I kind of did exactly what you're saying. I put together a dream band. Everyone said yes. There was a lesson there that I learned: You can do anything you want. You just have to have the courage to do it. Ask people for the things that you want to have happen. In terms of chemistry, I never had a doubt about that. They're all such good musicians that there was no possibility in my mind that it wouldn't sound good.

It sounds like you have been playing together forever.

That's the beauty of having musicians at that level play with you. We've all played with many different artists, many records. It's in our toolboxes to lock in with people we don't know and make it sound like we've been playing together forever.

You look so relaxed when you play. We often have this image of drummers flailing around, a big storm of motion.

You don't have to make these crazy big movements. In fact, it works against you. The movement that you want to begin with when you play drums is just a movement of the wrist. Just like if you were dribbling a basketball. That's a meat and potatoes thing. You don't have to have a big movement to make a big sound. Vinnie Colaiuta talks about how, when you're playing drums, you want to look like you're dealing cards. At least that's the story I heard and it makes a lot of sense to me.

It's funny, I saw some footage of Cheap Trick with Bun E. Carlos a few years ago. There was footage of him from behind, so you could see his feet and hands. He moves like a dancer. Real graceful motion.

I agree with you. He's also another one of my favorite players.

In addition to playing, you also run the Bang! The Drum School in New York City. Did you always want to teach or was that something you decided to add to your repertoire later?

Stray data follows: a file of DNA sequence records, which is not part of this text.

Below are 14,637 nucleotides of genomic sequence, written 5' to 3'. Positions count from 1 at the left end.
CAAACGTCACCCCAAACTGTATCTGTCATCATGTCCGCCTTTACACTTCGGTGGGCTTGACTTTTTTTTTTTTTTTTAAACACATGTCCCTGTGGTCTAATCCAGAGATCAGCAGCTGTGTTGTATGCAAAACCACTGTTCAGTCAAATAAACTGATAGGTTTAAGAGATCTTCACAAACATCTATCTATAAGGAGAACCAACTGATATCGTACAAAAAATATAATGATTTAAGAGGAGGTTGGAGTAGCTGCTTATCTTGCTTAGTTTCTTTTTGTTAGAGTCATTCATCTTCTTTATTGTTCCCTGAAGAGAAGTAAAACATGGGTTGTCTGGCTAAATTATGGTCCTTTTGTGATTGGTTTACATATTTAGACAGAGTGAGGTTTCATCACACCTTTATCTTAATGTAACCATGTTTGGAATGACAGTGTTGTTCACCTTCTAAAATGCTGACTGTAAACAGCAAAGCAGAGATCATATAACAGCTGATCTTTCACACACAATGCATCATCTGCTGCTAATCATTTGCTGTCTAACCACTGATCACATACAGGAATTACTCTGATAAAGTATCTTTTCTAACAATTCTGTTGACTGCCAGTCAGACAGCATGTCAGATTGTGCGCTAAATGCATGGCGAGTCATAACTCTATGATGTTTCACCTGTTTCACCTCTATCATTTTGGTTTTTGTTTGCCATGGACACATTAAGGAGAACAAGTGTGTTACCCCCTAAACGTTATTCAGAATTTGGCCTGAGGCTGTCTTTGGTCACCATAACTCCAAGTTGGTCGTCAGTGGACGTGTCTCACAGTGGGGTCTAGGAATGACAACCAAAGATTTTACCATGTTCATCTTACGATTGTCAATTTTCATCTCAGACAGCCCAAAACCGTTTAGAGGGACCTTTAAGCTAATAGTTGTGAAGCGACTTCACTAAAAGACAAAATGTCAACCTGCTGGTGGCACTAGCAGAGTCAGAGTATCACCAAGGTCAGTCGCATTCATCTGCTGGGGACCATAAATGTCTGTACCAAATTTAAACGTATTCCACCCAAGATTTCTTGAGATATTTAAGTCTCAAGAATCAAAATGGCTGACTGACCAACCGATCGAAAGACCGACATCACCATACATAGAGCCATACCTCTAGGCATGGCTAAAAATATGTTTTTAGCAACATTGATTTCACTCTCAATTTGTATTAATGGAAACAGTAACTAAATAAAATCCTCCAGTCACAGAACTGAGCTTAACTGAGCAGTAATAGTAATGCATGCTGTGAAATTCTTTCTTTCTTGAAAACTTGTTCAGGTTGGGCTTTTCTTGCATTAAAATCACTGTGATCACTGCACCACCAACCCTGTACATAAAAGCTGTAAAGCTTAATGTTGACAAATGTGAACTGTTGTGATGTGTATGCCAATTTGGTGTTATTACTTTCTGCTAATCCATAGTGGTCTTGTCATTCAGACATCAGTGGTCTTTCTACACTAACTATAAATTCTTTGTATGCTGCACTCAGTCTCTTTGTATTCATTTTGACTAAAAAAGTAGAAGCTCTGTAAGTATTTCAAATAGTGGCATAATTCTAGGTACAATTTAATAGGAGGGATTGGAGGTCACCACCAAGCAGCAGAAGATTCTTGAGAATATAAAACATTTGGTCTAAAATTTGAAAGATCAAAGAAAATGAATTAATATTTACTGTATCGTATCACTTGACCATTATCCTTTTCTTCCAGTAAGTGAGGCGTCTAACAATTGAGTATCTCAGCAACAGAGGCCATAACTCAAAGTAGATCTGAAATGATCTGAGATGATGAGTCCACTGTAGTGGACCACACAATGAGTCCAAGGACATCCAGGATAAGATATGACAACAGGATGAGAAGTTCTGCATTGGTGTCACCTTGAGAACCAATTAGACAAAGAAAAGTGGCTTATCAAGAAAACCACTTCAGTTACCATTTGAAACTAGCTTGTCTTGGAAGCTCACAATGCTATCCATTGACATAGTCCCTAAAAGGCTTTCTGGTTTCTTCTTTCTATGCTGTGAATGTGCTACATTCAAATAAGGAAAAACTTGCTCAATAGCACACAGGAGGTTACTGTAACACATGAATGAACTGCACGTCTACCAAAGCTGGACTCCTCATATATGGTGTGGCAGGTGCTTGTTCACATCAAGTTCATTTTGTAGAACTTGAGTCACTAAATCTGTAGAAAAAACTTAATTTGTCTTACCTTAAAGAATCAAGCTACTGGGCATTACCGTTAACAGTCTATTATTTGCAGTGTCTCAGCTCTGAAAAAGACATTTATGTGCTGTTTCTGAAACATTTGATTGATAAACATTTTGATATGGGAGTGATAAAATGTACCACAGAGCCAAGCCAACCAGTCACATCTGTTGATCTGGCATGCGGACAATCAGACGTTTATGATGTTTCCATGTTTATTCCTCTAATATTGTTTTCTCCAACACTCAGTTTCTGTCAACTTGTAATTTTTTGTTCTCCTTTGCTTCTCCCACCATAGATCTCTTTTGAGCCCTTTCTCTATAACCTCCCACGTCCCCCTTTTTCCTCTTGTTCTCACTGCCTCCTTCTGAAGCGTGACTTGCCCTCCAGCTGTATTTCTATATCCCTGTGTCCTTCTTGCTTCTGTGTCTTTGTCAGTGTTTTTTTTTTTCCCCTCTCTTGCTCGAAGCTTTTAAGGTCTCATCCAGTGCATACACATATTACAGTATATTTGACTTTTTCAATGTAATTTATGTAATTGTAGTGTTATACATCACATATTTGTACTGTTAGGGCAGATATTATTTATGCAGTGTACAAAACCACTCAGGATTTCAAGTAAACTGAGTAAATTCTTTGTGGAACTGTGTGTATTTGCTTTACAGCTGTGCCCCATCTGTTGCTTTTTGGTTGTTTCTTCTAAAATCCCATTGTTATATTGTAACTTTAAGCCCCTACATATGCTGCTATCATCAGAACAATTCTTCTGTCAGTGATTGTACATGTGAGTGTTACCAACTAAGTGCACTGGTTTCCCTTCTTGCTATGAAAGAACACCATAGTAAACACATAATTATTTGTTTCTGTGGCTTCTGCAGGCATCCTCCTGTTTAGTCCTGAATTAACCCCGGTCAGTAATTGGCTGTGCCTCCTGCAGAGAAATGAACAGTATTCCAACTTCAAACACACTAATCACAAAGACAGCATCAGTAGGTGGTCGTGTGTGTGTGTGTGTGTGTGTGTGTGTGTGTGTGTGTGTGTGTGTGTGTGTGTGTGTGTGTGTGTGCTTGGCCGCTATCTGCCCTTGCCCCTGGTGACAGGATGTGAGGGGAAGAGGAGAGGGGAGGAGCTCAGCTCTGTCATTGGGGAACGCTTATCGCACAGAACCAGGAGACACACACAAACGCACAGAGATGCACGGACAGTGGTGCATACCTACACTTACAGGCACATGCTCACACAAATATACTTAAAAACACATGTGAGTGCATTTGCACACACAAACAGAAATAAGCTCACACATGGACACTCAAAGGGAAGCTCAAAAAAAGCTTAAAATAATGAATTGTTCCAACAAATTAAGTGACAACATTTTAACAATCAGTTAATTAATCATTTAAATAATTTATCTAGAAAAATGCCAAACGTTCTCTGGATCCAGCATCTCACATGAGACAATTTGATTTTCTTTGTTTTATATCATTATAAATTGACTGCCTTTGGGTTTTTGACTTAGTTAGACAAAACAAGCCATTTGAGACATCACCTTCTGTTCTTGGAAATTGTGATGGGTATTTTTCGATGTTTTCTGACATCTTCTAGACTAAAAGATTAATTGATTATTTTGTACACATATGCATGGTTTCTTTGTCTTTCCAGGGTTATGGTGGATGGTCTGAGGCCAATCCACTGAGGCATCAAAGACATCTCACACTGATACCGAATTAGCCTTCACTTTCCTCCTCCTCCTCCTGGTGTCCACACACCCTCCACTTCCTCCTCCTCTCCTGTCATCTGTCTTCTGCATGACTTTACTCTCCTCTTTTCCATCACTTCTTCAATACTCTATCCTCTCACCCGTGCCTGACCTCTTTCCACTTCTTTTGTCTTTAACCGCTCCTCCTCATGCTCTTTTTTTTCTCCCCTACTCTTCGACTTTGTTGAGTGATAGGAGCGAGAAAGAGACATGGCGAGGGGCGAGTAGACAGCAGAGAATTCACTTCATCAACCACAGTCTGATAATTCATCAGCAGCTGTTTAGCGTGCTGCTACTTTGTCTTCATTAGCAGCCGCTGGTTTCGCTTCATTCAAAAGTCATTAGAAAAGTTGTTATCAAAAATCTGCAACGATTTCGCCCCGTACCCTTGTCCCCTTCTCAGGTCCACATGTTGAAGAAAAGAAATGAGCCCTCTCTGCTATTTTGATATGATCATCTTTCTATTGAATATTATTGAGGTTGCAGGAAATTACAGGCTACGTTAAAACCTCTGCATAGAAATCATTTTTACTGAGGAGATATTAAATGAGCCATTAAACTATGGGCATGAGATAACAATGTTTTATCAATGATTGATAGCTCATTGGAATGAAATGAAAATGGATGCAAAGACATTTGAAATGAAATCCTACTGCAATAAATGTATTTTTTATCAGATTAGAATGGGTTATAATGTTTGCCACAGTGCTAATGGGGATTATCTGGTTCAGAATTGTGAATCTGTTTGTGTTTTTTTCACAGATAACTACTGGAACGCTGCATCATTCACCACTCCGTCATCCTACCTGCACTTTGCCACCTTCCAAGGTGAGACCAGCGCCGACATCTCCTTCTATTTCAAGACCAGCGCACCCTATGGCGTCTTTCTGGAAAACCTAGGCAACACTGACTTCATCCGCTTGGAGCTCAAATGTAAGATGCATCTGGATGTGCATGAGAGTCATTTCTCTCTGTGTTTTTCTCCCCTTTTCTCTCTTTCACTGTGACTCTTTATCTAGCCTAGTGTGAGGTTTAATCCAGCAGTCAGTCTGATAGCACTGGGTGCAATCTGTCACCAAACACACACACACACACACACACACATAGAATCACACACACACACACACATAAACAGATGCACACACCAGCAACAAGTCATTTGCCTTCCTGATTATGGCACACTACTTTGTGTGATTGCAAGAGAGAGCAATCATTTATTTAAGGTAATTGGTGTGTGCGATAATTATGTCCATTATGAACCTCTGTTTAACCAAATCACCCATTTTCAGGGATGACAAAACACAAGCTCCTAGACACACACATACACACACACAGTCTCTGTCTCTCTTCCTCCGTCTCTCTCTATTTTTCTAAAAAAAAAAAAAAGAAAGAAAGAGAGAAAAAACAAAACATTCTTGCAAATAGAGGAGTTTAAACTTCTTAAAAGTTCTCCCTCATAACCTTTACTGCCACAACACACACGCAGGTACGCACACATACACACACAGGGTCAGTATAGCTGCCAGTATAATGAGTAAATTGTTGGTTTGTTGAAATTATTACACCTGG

Both. You'd be hard-pressed to find many musicians who don't teach. How it happened for me was that I had a straight job. I worked at Sony Music. At a point, I decided I couldn't do that job anymore. I quit and found a studio to practice at in Brooklyn. I just practiced all day, every day. I did that, literally, for three years. People thought I was insane. But I had taken time off and I needed to get back to the level I was at and then get to a new, higher level of proficiency.

People started asking me about it. "Whoever this crazy guy who is in a studio seven-hours-a-day must be able to teach me something." I started giving lessons. I loved doing it. It's exciting for me to help somebody learn how to do something that's made me so happy in my life. I think of it as transferring joy from one person to another. That's what music is, really.

There's a business component to it too.

I have a business hat I can put on when I need to. The school really did grow into a business. There's a funny side story about that, actually. When I was younger, I entered a drum solo contest through Modern Drummer that was judged by Neil Peart of Rush. The prize I got was Neil's chrome Slingerland drum kit that he played during the first Rush tours. I kept it in storage for many years. When the school started to expand I knew I needed to move to a different space. But it was going to cost money to renovate it.

I wasn't playing those drums. I'm not really a collector. I decided to see what the market for that kit was. I went to Main Drag Music, a great music retailer in Brooklyn. I worked with them on it. They refurbished the drums, put them on eBay and the kit wound up selling for $25,000. I used that money to grow my business and make this new studio where we are today. A $25,000 drum solo helped me grow my business.

Thank you, Neil Peart!

Yeah, thank you very much!